Mathematicians apply mathematical theory and techniques to carry out research and solve real-life problems. Their skills are vital to the progress of science and engineering, as well as being widely employed in government, business and finance.
Many jobs demand a high degree of expertise in and application of mathematics, while not necessarily having 'mathematician' as part of their title. Mathematicians in employment may be known as analysts, programmers, consultants, modellers, designers, engineers and statisticians. They may be involved in:
Mathematicians in academic settings may study 'pure mathematics', and carry out research without an immediate practical goal, or they may work on a real-life problem with colleagues or an external company. They may also teach the subject.
A mathematician's daily work may include:
Some mathematicians make intensive use of specialised computer software and may write new programs to aid their work.
They may collaborate on projects with other researchers or with non-scientific colleagues.
Mathematicians generally work standard office hours, Monday to Friday, 9am to 5pm. Extra hours may be needed to meet project deadlines.
The work is generally office-based. Some travel may be needed to meet clients or attend conferences.
Salaries may start at around £24,000 a year.
Mathematicians are employed in:
- Education and research
- Political research
- The creative industries
Public sector employers include research institutions, universities and government departments. Large companies in a variety of fields, including defence, software, engineering and management consultancy, also employ mathematicians.
People with advanced mathematical skills are in short supply. While opportunities are wide-ranging, competition for specific vacancies can be keen. Gaining early work experience is helpful.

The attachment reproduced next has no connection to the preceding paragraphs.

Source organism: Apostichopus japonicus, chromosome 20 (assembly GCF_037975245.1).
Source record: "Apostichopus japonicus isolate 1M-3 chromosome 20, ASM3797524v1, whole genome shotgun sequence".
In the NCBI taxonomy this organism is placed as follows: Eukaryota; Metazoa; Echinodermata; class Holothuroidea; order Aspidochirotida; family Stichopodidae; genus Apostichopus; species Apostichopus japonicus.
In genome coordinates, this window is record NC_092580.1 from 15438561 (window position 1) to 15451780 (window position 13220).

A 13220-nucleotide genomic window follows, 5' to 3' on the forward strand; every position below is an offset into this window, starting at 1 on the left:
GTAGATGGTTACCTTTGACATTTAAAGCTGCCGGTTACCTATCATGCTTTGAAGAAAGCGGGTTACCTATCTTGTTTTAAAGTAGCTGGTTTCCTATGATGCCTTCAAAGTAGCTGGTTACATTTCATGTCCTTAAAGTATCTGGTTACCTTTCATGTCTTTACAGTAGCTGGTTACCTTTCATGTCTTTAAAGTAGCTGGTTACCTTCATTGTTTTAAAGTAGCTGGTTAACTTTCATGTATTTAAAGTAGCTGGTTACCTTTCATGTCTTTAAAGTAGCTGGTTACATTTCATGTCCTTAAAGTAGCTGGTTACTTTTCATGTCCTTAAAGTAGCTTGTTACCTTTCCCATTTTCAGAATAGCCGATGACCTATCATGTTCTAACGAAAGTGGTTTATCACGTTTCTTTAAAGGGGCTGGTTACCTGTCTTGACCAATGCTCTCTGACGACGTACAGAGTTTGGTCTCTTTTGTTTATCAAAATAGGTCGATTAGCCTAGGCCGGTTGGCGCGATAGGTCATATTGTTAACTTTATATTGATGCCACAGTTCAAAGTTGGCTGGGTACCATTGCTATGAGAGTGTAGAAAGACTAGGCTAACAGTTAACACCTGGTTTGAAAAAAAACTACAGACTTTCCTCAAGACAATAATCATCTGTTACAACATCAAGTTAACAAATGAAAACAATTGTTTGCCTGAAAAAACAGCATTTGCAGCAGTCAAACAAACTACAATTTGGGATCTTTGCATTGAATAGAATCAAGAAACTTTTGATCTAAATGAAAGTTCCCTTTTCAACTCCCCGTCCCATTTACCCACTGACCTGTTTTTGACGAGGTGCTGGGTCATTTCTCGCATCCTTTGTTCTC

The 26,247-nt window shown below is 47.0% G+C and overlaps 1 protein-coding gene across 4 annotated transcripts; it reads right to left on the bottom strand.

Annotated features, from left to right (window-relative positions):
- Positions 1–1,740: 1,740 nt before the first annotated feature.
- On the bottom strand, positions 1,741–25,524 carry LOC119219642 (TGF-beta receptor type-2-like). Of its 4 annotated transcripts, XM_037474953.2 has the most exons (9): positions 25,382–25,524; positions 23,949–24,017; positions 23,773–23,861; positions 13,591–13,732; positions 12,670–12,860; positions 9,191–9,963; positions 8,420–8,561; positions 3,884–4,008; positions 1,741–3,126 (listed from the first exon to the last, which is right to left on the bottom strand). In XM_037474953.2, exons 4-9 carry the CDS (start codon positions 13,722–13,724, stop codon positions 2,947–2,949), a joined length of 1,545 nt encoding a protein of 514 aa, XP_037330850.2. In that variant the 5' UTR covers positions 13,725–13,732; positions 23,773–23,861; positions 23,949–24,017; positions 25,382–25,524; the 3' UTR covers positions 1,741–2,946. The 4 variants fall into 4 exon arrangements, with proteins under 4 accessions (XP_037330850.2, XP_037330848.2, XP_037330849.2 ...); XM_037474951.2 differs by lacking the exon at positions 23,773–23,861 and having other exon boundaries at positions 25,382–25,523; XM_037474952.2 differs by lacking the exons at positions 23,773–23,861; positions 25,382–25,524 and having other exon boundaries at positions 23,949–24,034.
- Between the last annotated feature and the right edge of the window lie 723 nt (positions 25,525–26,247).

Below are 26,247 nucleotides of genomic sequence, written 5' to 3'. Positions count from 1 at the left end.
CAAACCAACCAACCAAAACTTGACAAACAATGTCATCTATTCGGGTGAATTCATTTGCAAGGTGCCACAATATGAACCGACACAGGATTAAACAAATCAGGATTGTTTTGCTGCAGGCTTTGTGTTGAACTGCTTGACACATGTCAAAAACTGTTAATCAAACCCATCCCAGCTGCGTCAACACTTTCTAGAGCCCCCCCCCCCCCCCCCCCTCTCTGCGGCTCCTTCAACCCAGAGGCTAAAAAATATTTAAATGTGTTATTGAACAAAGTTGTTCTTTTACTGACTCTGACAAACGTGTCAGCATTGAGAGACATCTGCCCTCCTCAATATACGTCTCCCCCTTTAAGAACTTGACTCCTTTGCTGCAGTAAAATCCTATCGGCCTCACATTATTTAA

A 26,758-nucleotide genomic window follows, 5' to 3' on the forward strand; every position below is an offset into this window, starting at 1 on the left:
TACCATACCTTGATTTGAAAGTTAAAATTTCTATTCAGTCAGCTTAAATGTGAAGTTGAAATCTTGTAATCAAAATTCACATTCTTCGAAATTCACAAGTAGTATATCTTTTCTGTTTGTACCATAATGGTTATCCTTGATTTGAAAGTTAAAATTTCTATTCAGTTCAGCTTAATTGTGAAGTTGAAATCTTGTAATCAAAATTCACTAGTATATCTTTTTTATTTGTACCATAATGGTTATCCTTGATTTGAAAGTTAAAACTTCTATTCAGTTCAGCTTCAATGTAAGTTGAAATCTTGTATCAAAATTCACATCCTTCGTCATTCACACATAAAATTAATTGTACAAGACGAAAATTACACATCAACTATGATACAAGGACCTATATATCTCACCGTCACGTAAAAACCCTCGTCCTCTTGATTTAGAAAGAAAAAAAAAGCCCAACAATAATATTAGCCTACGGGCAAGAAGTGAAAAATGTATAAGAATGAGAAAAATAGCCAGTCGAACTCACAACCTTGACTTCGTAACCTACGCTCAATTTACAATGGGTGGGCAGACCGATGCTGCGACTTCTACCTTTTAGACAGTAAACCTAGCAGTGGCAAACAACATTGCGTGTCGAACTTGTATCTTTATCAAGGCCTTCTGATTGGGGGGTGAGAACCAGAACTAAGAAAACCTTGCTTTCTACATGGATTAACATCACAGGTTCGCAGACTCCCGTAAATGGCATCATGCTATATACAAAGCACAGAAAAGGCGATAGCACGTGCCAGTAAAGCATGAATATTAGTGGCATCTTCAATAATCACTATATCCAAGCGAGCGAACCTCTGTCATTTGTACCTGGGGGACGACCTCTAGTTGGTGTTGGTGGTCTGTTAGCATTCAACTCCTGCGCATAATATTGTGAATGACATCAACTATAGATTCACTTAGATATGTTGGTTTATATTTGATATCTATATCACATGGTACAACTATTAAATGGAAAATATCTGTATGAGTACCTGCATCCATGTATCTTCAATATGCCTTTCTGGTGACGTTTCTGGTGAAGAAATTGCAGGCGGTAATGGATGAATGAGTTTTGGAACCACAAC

Vacancies are found in specialist publications, such as Science, Nature and New Scientist, and through specialist recruitment agencies for specific sectors, such as finance, business and media.
Mathematicians usually hold a first degree, generally in mathematics, physics or another subject with a high mathematical content.
Most mathematicians also have a postgraduate qualification (eg an MSc or PhD). An MSc usually takes one year full time, while a PhD usually requires three or four years' full-time study.
For a degree, entry requirements are usually at least two A levels/three H grades (A-C/1-3), including maths, plus five GCSE's/S grades, including English and maths, or equivalent qualifications. AS/A level further mathematics is highly desirable. IT and science subjects are also extremely helpful.
Postgraduate study usually requires a first degree in a relevant subject (often at least a 2.1).
Mathematicians must keep up to date with the latest research techniques. They regularly attend conferences and seminars to hear about new developments in their field.
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With experience, mathematicians may progress to lead a research team or take on a more specialist role.
In some sectors it may be possible to move into a more general role, such as management or marketing.
Mathematicians working in the academic field progress through research achievements. After establishing a strong track record, they may seek a professorship.
The Institute of Mathematics and its Applications (IMA),
Catherine Richards House, 16 Nelson Street,
Southend-on-Sea, Essex SS1 1EF
Tel: 01702 354020
The London Mathematical Society,
De Morgan House, 57-58 Russell Square,
London WC1B 4HS
Tel: 020 7637 3686
Mathematics in Education and Industry (MEI),
9 Epsom Centre, White Horse Business Park,
Trowbridge, Wiltshire BA14 0XG
Tel: 01225 776776
Royal Statistical Society (RSS),
12 Errol Street, London EC1Y 8LX
Tel: 020 7638 8998
SEMTA (Science, Engineering and
Manufacturing Technologies Alliance),
14 Upton Road, Watford, Hertfordshire WD18 0JT
Tel: 0800 282167
Additional resources for job seekers and those already in a job.